Which NFL team will take over L.A. first? Rams or Chargers?

Gordon feels for loyal San Diego fans (1:21)

Melvin Gordon says he has spoken with Chargers fans and truly understands how tough it is for them to see their team move to Los Angeles. (1:21)

LOS ANGELES -- In 12 months, Los Angeles went from zero professional football teams to one too many. The Rams moved back here from St. Louis in January 2016, then the Chargers moved back here from San Diego in January 2017. A city that spent two decades clamoring for the NFL's return now has a couple of floundering franchises that it doesn't very much care for. In some ways, though, it means the market is up for grabs.

The Rams have history here, but it's too far removed. The Chargers have history here, but it's composed of one season. L.A.'s general populace has a tendency to quickly lose interest if the winning is not prevalent, with the only potential exceptions being the Lakers and Dodgers. Success is the only way the Chargers and Rams will capture the hearts and minds of the nation's second-largest media market, and in a sense, the Chargers' presence has created something of a race to see who can win first.

The Chargers (Anthony Lynn) and Rams (Sean McVay) each hired first-year, offensive-minded head coaches on the very same day, after the two teams combined to finish 9-23. The Rams should be happy the Chargers are here, because the alternative was the ever-popular Raiders, who may have lost Las Vegas as a primary option. With the Chargers as neighbors, the Rams at least have a chance to stand out. But are they more primed for success? (Eric Williams, ESPN's Chargers beat reporter, doesn't think so.)

Below is a section-by-section comparison, starting with their numbers over the last two seasons.


Rams: 11-21
Chargers: 9-23

Point margin

Rams: -220
Chargers: -91

Average yards gained

Rams: 280.1
Chargers: 364.3

Average yards allowed

Rams: 352.4
Chargers: 354.5

Pro Bowl invites

Rams: 6 (DT Aaron Donald [2], P Johnny Hekker [2], RB Todd Gurley, LS Jake McQuaide)
Chargers: 4 (QB Philip Rivers, RB Melvin Gordon, CB Casey Hayward, CB Jason Verrett)

Offense: This one isn't close. The Chargers have an elite, established quarterback in Rivers, a premier running back in Gordon and, if healthy, a legitimate No. 1 receiver in Keenan Allen. They averaged 25.6 points per game last year, ninth-highest in the NFL, while the Rams have spent each of the last two seasons dead last in average yards. Jared Goff, the No. 1 overall pick in 2016, had one of the worst rookie seasons ever for a quarterback. Gurley, the No. 10 overall pick in 2015, had one of the biggest second-year drop-offs ever for a running back. And the Rams' receiving corps has lacked a reliable, consistent playmaker pretty much since the days of Isaac Bruce and Torry Holt. Oh, and their offensive line was quite possibly the worst in the game last season. Edge: Chargers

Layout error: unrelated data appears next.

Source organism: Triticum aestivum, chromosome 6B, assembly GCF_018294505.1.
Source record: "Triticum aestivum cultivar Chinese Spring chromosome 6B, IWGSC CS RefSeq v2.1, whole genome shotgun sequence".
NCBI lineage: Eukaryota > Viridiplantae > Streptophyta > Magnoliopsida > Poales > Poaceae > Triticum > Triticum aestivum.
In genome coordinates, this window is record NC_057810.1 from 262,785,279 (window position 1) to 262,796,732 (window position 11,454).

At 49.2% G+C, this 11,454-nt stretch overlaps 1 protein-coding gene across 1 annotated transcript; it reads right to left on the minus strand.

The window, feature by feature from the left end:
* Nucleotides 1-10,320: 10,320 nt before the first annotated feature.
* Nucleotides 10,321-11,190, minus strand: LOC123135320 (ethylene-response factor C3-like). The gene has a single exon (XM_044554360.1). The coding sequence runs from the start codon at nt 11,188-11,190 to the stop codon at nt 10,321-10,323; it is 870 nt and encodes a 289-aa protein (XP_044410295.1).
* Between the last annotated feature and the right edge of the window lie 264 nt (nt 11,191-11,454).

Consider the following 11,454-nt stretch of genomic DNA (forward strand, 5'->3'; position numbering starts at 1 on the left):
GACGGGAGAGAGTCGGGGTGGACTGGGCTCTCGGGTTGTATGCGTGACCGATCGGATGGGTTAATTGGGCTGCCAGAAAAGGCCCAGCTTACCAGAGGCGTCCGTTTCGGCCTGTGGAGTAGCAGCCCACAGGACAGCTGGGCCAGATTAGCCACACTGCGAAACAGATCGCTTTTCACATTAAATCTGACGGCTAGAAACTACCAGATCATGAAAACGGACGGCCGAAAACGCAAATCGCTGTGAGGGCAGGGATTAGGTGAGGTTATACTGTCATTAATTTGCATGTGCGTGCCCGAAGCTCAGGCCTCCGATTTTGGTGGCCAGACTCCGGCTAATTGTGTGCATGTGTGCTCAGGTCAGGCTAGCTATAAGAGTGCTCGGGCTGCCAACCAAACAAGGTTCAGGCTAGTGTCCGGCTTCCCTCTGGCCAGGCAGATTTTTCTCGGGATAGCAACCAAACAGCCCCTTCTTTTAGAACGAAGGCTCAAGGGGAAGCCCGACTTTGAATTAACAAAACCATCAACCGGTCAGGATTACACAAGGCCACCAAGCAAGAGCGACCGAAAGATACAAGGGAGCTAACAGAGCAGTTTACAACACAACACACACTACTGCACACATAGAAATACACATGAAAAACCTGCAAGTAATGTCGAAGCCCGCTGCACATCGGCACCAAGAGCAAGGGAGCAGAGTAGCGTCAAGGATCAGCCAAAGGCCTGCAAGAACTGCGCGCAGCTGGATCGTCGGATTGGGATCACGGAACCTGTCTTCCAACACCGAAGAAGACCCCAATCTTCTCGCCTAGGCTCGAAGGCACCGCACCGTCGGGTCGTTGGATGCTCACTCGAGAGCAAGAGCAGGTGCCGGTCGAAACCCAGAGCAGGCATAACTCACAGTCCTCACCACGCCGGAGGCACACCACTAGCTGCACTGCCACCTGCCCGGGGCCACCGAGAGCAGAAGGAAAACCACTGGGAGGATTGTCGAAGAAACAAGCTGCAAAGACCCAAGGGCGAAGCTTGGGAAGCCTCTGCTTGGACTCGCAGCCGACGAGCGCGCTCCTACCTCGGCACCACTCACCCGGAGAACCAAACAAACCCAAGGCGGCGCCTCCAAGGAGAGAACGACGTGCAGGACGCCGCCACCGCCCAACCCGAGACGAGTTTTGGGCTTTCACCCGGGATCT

Defense: The Chargers have a couple of Pro Bowl cornerbacks in Hayward and Verrett. They have a young, dynamic defensive end in Joey Bosa, who was taken third overall in 2016. And they have a couple of solid contributors in defensive tackle Brandon Mebane and linebacker Jatavis Brown. But the Rams have arguably the game's best defensive player in Donald, the centerpiece of a defensive line that can be devastating at full strength. They have a couple of athletic linebackers in Alec Ogletree and Mark Barron. And they recently hired one of the NFL's most accomplished defensive coordinators in Wade Phillips. The Rams defense fell off down the stretch, but that was largely because their hapless offense put so much pressure on this unit. If they can re-sign cornerback Trumaine Johnson and shore up depth throughout their secondary, they'll be just fine here. Edge: Rams

Intangibles: The Rams can tell you all about the tolls of a move. In 2016, their facilities went from St. Louis to Oxnard to Irvine to Thousand Oaks. Their season was in a constant state of flux, exacerbated by a hectic regular-season travel schedule. Over time, many in the organization believe, the move ultimately took its toll on the field, though the magnitude is impossible to determine. The Chargers are moving from closer proximity, so they won't have it quite as bad. But they'll face their own challenges, and they're in a tougher division. Edge: Rams

Recent past: The Rams haven't made the playoffs since 2004, haven't won their division since 2003 and have now gone 10 straight years with a losing record. The Chargers won four straight division titles from 2006 to '09, finished .500 or better in 10 of 11 seasons leading up to 2015 and made the playoffs as recently as 2013. Edge: Chargers

Immediate future: The Chargers might have been only one win better than the Rams last season, but they were generally a lot better than their record indicated. They led the league in players on injured reserve, led at one point in 15 of 16 games and led in the fourth quarter in six of their contests, all of which ended as losses. A couple of breaks can easily lead to drastic improvement next season. The Rams were one of the NFL's healthiest teams for most of 2016 and still finished with seven consecutive losses, getting outscored by a whopping 136 points during that stretch. Their defense is solid and their special teams play is a major strength. But there is way too much work to do with the offense. Edge: Chargers